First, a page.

Man on the Train

A man gets off a train in a small provincial town in France. The town is quiet and the man, with his fringed leather jacket and permanent hangover demeanor, looks like trouble waiting to happen. But for now, he just has a headache and so he seeks out the local pharmacy in order to buy some aspirin. After leaving the shop and muttering to himself that he’s going to have to find some water for his pills, a mild-mannered old gent who has surreptitiously been observing the exotically thuggish stranger approaches him and offers him something to drink at his house nearby. And so begins Man on the Train, the story of two men of seemingly opposite temperaments and personalities who meet at a point in their lives when they’re both ready for a change and who see in each other an attractive approach to living that has so far eluded them.

The aging leather boy, Milan, is played by Johnny Hallyday, a French pop icon little known in the States, probably because French rock ’n’ roll has never traveled well. (Although he has his admirers outside his homeland, someone trying to rock out in a language tending more toward melisma than syncopation will always sound a little clueless.) But Hallyday, now pushing 60, has turned into a fine minimalistic actor, his blurry blue-eyed charisma making it unnecessary for him to do much more than present his weathered countenance to make an impact.

His low-key approach is matched by his kindly host, Manesquier, played, or rather underplayed, by Jean Rochefort. Rochefort is the kind of character actor you’ve seen a dozen times and who always manages to make a vaguely favorable if not too lasting impression. He has the slightly bored but somewhat self-satisfied air of a permanently displaced aristocrat, along with the mildly furtive look of someone harboring a vice of no consequence. He could be either a petty villain or a timid hero, and in Manesquier he’s been given a role that fits him like a glove.

Manesquier is a retired teacher who still does some individual tutoring and lives alone in his large and comfortable house, visited occasionally by his sister and his longtime girlfriend. It’s a mapped-out life with well-worn grooves. Milan, who fancies himself a bit of a cowboy, is in town to rob a bank. Manesquier is chatty, Milan tight-lipped. Circumstances conspire to make Milan’s brief visit to Manesquier’s home a longer stay and it soon becomes apparent that the men are drawn to each other from a combination of curiosity and envy. Manesquier covets Milan’s leather jacket and risky lifestyle, and Milan wants to try out his host’s pipe and comfy slippers. Each character tries to imagine himself into the other’s personality and for a while it seems like we’re going to see a comic version of The Servant, that Joseph Losey-Harold Pinter classic of sinister identity merging.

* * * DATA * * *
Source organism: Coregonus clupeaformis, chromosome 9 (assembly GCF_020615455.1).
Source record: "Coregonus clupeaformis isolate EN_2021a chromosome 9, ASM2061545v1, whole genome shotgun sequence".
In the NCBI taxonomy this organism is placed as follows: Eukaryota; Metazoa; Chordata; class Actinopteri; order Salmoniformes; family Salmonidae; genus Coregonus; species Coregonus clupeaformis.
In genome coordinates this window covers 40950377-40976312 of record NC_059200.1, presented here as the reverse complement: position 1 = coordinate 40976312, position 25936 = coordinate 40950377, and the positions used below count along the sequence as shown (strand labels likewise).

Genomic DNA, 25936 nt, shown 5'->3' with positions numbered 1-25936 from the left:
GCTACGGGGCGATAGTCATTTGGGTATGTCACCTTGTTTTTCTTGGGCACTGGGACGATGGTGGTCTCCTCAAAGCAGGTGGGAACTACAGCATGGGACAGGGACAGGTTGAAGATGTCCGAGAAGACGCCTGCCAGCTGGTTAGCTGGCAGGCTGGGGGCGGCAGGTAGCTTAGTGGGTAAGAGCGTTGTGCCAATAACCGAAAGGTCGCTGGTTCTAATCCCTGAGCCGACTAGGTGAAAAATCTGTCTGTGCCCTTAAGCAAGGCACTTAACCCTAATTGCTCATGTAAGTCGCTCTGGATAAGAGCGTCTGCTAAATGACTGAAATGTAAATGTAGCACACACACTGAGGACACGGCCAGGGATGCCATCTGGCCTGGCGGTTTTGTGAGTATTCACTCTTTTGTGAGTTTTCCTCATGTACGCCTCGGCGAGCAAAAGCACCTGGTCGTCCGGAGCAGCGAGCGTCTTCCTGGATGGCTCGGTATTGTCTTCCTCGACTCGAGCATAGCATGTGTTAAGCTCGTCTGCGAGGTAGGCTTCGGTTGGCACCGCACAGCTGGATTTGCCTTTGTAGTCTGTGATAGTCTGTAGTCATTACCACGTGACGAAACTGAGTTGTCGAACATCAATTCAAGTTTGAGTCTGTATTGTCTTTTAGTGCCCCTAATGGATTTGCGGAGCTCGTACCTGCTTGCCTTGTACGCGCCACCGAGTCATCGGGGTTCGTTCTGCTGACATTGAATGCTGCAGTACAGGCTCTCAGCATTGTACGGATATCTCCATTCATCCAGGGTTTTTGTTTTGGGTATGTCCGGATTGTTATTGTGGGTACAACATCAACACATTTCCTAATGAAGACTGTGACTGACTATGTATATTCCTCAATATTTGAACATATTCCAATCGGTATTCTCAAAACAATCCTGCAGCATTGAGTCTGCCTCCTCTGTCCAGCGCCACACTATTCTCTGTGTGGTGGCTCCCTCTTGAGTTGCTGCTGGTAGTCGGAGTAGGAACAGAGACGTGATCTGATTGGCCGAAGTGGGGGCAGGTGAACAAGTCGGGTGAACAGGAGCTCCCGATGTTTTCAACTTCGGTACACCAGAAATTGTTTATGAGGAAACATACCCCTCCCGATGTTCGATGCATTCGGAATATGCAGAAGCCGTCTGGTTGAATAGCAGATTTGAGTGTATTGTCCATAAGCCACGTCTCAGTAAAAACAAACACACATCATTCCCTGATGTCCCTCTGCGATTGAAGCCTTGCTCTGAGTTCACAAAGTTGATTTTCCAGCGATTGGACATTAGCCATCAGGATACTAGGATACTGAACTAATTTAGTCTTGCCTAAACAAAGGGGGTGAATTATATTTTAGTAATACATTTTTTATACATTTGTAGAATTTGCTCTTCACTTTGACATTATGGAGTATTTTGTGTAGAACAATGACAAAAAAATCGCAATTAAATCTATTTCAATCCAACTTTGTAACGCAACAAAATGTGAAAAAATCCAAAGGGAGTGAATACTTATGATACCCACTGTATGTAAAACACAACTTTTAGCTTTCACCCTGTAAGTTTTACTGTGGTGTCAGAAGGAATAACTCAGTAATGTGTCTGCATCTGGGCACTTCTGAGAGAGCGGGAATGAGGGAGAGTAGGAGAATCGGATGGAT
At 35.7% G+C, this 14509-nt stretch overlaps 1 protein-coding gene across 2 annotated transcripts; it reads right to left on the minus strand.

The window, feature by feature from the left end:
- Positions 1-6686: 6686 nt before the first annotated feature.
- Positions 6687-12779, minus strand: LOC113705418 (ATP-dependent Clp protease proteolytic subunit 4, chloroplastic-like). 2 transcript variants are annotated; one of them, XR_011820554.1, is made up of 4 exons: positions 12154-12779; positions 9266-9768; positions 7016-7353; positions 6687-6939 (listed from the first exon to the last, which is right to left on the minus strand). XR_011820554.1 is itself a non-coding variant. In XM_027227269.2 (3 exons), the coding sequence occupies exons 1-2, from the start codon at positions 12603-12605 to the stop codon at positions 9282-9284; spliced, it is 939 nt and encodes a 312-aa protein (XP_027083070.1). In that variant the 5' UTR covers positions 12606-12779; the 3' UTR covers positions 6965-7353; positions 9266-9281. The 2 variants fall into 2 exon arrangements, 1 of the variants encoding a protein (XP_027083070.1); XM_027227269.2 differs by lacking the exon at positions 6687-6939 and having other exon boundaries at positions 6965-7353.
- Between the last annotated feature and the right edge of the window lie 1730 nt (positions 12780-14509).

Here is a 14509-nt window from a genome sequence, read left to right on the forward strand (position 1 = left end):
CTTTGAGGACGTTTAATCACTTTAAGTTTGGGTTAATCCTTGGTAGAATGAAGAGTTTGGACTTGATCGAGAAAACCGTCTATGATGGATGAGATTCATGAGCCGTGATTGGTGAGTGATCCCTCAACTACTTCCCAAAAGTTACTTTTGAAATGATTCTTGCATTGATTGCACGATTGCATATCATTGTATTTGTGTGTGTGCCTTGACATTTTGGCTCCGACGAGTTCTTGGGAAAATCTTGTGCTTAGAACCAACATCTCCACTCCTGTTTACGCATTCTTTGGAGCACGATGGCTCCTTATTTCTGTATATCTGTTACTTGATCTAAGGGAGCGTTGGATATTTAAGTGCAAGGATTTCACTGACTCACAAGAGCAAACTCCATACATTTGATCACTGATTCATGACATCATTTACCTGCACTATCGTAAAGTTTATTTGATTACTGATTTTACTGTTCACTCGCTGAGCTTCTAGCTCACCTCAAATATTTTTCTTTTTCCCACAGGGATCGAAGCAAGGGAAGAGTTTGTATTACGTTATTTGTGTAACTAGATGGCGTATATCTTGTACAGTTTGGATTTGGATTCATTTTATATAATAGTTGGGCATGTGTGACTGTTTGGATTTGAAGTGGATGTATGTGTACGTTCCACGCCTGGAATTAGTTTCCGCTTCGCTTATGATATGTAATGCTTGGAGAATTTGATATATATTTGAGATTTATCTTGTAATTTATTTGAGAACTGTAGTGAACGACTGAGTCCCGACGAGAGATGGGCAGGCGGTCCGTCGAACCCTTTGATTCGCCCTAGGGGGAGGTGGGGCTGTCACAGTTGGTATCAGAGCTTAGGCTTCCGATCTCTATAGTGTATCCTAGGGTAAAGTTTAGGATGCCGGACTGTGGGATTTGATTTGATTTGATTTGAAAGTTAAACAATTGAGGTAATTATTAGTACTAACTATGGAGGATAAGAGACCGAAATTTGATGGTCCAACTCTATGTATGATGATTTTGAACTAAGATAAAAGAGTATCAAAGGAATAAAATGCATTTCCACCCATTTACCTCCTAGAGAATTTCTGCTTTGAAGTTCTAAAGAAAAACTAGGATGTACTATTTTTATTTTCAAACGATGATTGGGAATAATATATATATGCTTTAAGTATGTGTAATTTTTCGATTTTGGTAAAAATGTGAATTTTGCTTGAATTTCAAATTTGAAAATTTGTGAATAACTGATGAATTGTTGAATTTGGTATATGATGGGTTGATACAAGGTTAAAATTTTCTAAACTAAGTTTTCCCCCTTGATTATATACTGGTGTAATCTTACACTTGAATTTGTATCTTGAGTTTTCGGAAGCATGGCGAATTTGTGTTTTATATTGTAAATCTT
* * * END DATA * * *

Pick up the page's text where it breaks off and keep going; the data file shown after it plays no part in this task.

But the movie is heading somewhere else, toward the day of the bank robbery which, coincidentally, is the day that Manesquier is due to have triple-bypass heart surgery. This leads to a leap-into-the-mystic denouement that seems out of sync with the rest of the story — and also like a bit too desperate attempt to give a nicely ambling tale a “strong” finish.

Man on the Train is directed by Patrice Leconte and written by his frequent collaborator, Claude Klotz. Looking at Leconte’s oeuvre, which includes Ridicule, The Girl on the Bridge and The Widow of St Pierre, you get the impression that, like Bertrand Tavernier, he’s liable to direct anything, as long as he finds the story sufficiently intriguing. The consistencies that his admirers see in his movies seem to be less a reflection of a directorial approach manifested by a certain style than the consistencies of a certain solid type of drama, where the events cause the characters to go through some sort of metamorphosis.

In any event, Leconte is the kind of craftsman who instills a sense of confidence in the viewer that the tale is going to be told in an intelligent and measured manner, and with impressive though unobtrusive visual acuity. Five minutes into any of his films and you relax, knowing that whatever lapses there may be in the story, the telling is going to remain sure.


Showing exclusively at the Main Art Theatre (118 N. Main, Royal Oak). Call 248-542-0180.

Richard C. Walls writes about film for Metro Times. E-mail [email protected].

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